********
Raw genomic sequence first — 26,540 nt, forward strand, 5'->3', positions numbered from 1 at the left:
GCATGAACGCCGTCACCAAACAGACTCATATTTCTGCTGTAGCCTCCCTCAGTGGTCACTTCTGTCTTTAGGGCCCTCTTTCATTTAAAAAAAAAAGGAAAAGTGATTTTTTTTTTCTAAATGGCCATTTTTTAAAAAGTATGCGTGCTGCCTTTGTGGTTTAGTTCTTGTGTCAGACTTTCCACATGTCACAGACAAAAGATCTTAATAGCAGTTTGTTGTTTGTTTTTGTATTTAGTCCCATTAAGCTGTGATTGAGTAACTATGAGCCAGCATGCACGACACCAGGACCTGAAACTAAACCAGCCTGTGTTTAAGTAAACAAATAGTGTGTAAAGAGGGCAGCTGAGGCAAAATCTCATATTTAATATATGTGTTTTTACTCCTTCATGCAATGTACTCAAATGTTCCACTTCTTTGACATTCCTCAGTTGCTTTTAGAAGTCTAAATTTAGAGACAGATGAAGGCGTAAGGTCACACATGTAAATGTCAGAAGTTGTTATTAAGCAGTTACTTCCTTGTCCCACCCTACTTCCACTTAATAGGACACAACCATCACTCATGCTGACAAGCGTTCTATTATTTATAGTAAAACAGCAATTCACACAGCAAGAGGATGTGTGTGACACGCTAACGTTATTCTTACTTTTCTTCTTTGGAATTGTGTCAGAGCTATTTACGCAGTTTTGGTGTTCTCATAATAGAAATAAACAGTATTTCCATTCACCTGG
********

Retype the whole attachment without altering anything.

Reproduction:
Raw genomic sequence first — 26,540 nt, forward strand, 5'->3', positions numbered from 1 at the left:
GCATGAACGCCGTCACCAAACAGACTCATATTTCTGCTGTAGCCTCCCTCAGTGGTCACTTCTGTCTTTAGGGCCCTCTTTCATTTAAAAAAAAAAGGAAAAGTGATTTTTTTTTTCTAAATGGCCATTTTTTAAAAAGTATGCGTGCTGCCTTTGTGGTTTAGTTCTTGTGTCAGACTTTCCACATGTCACAGACAAAAGATCTTAATAGCAGTTTGTTGTTTGTTTTTGTATTTAGTCCCATTAAGCTGTGATTGAGTAACTATGAGCCAGCATGCACGACACCAGGACCTGAAACTAAACCAGCCTGTGTTTAAGTAAACAAATAGTGTGTAAAGAGGGCAGCTGAGGCAAAATCTCATATTTAATATATGTGTTTTTACTCCTTCATGCAATGTACTCAAATGTTCCACTTCTTTGACATTCCTCAGTTGCTTTTAGAAGTCTAAATTTAGAGACAGATGAAGGCGTAAGGTCACACATGTAAATGTCAGAAGTTGTTATTAAGCAGTTACTTCCTTGTCCCACCCTACTTCCACTTAATAGGACACAACCATCACTCATGCTGACAAGCGTTCTATTATTTATAGTAAAACAGCAATTCACACAGCAAGAGGATGTGTGTGACACGCTAACGTTATTCTTACTTTTCTTCTTTGGAATTGTGTCAGAGCTATTTACGCAGTTTTGGTGTTCTCATAATAGAAATAAACAGTATTTCCATTCACCTGG